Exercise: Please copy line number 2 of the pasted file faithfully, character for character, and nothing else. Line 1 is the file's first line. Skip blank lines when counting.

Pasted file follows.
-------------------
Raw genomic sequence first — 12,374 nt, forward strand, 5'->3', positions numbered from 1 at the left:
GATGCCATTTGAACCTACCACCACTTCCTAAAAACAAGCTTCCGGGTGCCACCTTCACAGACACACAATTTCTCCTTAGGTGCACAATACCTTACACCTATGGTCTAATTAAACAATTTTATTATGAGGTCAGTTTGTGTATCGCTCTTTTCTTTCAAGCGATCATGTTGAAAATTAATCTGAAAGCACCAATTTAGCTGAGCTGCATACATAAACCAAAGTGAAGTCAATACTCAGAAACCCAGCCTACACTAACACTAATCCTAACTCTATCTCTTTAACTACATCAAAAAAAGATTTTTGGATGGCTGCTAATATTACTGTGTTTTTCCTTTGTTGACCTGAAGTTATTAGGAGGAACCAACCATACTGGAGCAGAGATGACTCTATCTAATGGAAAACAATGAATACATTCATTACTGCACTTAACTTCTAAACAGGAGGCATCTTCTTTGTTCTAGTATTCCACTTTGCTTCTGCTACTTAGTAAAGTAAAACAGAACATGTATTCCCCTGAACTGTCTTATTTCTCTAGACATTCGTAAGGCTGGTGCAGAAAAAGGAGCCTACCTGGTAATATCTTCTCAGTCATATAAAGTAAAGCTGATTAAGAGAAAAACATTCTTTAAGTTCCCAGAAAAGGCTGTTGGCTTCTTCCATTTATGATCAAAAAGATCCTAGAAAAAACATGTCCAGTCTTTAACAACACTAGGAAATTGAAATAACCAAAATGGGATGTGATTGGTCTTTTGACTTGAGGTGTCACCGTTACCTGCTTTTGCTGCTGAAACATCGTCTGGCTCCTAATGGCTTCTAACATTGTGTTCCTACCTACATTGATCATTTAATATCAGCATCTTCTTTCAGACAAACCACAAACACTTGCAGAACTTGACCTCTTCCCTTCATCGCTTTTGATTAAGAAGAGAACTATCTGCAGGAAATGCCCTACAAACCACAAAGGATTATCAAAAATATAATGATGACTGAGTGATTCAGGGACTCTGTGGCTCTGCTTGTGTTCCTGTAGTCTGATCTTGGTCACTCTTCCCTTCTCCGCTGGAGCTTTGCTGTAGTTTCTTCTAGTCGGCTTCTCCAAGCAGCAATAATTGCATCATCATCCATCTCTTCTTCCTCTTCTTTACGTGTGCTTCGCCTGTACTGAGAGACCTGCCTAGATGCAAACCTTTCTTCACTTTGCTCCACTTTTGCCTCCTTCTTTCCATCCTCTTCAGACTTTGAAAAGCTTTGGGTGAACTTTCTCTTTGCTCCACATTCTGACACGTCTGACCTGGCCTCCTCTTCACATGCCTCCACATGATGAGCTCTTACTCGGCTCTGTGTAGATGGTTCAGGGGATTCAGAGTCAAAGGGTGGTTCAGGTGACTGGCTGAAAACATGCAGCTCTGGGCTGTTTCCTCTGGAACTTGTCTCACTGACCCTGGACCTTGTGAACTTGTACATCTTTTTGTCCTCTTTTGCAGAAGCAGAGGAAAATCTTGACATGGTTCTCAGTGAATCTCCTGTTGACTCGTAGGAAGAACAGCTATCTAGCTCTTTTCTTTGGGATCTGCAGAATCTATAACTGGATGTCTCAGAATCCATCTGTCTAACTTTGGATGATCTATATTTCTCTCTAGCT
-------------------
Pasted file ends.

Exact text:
GATGCCATTTGAACCTACCACCACTTCCTAAAAACAAGCTTCCGGGTGCCACCTTCACAGACACACAATTTCTCCTTAGGTGCACAATACCTTACACCTATGGTCTAATTAAACAATTTTATTATGAGGTCAGTTTGTGTATCGCTCTTTTCTTTCAAGCGATCATGTTGAAAATTAATCTGAAAGCACCAATTTAGCTGAGCTGCATACATAAACCAAAGTGAAGTCAATACTCAGAAACCCAGCCTACACTAACACTAATCCTAACTCTATCTCTTTAACTACATCAAAAAAAGATTTTTGGATGGCTGCTAATATTACTGTGTTTTTCCTTTGTTGACCTGAAGTTATTAGGAGGAACCAACCATACTGGAGCAGAGATGACTCTATCTAATGGAAAACAATGAATACATTCATTACTGCACTTAACTTCTAAACAGGAGGCATCTTCTTTGTTCTAGTATTCCACTTTGCTTCTGCTACTTAGTAAAGTAAAACAGAACATGTATTCCCCTGAACTGTCTTATTTCTCTAGACATTCGTAAGGCTGGTGCAGAAAAAGGAGCCTACCTGGTAATATCTTCTCAGTCATATAAAGTAAAGCTGATTAAGAGAAAAACATTCTTTAAGTTCCCAGAAAAGGCTGTTGGCTTCTTCCATTTATGATCAAAAAGATCCTAGAAAAAACATGTCCAGTCTTTAACAACACTAGGAAATTGAAATAACCAAAATGGGATGTGATTGGTCTTTTGACTTGAGGTGTCACCGTTACCTGCTTTTGCTGCTGAAACATCGTCTGGCTCCTAATGGCTTCTAACATTGTGTTCCTACCTACATTGATCATTTAATATCAGCATCTTCTTTCAGACAAACCACAAACACTTGCAGAACTTGACCTCTTCCCTTCATCGCTTTTGATTAAGAAGAGAACTATCTGCAGGAAATGCCCTACAAACCACAAAGGATTATCAAAAATATAATGATGACTGAGTGATTCAGGGACTCTGTGGCTCTGCTTGTGTTCCTGTAGTCTGATCTTGGTCACTCTTCCCTTCTCCGCTGGAGCTTTGCTGTAGTTTCTTCTAGTCGGCTTCTCCAAGCAGCAATAATTGCATCATCATCCATCTCTTCTTCCTCTTCTTTACGTGTGCTTCGCCTGTACTGAGAGACCTGCCTAGATGCAAACCTTTCTTCACTTTGCTCCACTTTTGCCTCCTTCTTTCCATCCTCTTCAGACTTTGAAAAGCTTTGGGTGAACTTTCTCTTTGCTCCACATTCTGACACGTCTGACCTGGCCTCCTCTTCACATGCCTCCACATGATGAGCTCTTACTCGGCTCTGTGTAGATGGTTCAGGGGATTCAGAGTCAAAGGGTGGTTCAGGTGACTGGCTGAAAACATGCAGCTCTGGGCTGTTTCCTCTGGAACTTGTCTCACTGACCCTGGACCTTGTGAACTTGTACATCTTTTTGTCCTCTTTTGCAGAAGCAGAGGAAAATCTTGACATGGTTCTCAGTGAATCTCCTGTTGACTCGTAGGAAGAACAGCTATCTAGCTCTTTTCTTTGGGATCTGCAGAATCTATAACTGGATGTCTCAGAATCCATCTGTCTAACTTTGGATGATCTATATTTCTCTCTAGCT